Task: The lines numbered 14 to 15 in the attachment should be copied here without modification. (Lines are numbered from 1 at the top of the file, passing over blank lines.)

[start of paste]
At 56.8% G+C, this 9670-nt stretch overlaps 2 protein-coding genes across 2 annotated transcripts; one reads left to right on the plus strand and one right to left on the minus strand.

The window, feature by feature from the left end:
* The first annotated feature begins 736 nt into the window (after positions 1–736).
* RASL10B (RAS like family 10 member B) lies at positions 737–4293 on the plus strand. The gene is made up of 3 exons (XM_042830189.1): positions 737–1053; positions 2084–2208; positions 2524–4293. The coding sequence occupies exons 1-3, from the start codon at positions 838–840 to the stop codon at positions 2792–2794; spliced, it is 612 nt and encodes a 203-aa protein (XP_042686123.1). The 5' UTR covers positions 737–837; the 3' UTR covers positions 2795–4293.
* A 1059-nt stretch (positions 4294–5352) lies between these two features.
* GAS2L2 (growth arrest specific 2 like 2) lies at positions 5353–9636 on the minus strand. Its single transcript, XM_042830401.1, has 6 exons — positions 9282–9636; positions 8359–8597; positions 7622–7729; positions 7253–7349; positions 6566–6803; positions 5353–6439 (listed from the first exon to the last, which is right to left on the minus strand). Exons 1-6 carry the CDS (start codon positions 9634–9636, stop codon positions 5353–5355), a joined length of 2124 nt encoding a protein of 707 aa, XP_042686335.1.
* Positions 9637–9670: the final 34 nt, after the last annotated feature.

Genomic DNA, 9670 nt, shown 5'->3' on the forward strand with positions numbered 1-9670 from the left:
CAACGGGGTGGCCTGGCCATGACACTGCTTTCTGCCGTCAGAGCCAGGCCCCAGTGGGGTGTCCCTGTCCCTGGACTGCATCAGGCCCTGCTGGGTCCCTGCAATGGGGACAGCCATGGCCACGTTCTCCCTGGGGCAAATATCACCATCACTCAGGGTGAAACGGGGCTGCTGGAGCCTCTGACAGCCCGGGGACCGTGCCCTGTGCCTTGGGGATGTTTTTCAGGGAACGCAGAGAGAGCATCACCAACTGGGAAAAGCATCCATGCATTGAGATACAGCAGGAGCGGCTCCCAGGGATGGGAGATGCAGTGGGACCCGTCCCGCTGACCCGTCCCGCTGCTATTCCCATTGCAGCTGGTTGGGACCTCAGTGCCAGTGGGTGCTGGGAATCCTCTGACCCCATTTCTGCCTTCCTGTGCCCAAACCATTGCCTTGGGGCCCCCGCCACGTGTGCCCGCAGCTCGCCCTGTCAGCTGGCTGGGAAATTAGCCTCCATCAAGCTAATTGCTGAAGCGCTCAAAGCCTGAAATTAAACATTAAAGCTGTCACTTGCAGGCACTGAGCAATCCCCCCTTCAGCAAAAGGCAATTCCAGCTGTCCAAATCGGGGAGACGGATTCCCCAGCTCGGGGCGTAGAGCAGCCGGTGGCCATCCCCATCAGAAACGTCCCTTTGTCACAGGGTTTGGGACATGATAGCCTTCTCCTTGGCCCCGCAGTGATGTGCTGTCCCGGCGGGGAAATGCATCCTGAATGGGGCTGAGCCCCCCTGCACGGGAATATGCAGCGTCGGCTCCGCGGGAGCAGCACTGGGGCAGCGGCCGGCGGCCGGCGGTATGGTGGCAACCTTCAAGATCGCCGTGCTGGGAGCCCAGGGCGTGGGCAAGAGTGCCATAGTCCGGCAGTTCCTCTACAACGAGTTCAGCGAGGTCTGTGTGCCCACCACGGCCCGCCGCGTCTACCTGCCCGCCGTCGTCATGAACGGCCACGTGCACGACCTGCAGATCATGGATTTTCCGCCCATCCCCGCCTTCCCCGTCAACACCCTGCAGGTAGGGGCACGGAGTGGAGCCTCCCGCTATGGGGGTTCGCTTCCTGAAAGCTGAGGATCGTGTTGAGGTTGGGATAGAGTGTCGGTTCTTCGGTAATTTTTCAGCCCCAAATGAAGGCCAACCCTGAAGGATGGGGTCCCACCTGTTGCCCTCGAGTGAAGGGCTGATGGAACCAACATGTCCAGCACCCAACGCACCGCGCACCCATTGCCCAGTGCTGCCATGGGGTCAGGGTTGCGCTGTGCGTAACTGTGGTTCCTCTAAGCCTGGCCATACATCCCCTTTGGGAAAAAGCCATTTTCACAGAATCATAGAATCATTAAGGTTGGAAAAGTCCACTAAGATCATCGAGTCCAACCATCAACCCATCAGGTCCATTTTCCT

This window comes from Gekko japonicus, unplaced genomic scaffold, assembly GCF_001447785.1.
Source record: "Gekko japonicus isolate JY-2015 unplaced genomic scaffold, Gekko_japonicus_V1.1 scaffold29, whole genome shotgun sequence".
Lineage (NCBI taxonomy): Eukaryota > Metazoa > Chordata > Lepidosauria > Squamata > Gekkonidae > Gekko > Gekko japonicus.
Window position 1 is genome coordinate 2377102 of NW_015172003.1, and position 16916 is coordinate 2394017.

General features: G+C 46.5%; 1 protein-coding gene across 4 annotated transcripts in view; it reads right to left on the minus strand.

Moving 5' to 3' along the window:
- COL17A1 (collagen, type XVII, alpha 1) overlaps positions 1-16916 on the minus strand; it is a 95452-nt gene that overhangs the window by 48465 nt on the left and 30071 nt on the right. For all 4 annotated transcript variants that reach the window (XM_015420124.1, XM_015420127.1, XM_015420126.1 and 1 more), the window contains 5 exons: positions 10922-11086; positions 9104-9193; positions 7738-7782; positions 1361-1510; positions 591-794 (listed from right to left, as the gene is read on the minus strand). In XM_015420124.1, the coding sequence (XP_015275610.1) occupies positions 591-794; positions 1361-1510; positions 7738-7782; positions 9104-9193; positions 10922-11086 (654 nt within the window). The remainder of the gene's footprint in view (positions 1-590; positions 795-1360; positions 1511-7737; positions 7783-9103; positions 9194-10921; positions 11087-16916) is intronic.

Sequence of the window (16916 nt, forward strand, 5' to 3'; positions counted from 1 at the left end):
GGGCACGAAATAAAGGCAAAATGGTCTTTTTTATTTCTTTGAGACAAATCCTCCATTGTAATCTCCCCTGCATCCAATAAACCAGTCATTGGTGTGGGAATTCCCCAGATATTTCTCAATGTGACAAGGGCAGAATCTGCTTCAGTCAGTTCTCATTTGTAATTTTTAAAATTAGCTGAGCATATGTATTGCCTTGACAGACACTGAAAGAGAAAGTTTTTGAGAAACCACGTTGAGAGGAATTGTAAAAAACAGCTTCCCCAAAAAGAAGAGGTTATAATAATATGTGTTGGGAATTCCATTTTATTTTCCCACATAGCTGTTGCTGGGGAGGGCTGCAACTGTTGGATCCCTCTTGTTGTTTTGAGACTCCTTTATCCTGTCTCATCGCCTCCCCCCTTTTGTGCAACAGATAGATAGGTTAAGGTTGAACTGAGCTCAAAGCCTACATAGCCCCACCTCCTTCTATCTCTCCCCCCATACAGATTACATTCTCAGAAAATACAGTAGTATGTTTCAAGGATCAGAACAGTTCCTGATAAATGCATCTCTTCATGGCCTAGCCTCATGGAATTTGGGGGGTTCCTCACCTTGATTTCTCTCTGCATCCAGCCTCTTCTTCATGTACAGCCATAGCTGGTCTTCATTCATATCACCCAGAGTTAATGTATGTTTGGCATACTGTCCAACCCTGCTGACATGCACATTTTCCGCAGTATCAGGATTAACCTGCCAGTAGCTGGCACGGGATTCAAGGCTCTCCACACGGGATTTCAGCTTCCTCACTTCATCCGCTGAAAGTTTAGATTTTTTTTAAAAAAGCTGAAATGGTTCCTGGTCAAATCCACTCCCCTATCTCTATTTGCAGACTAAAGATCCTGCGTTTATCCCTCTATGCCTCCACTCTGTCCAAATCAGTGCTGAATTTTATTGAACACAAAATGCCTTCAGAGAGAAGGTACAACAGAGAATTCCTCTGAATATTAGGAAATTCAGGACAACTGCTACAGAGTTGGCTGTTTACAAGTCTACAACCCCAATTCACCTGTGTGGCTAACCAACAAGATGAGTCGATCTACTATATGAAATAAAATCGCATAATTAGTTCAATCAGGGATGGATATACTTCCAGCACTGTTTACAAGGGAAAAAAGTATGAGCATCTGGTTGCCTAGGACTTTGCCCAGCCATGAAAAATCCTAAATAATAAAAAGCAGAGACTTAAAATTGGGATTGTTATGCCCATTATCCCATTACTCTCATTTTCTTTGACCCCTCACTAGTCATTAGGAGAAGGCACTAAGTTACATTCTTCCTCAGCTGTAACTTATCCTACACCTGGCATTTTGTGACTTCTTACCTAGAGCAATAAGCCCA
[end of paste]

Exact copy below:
General features: G+C 46.5%; 1 protein-coding gene across 4 annotated transcripts in view; it reads right to left on the minus strand.

Moving 5' to 3' along the window: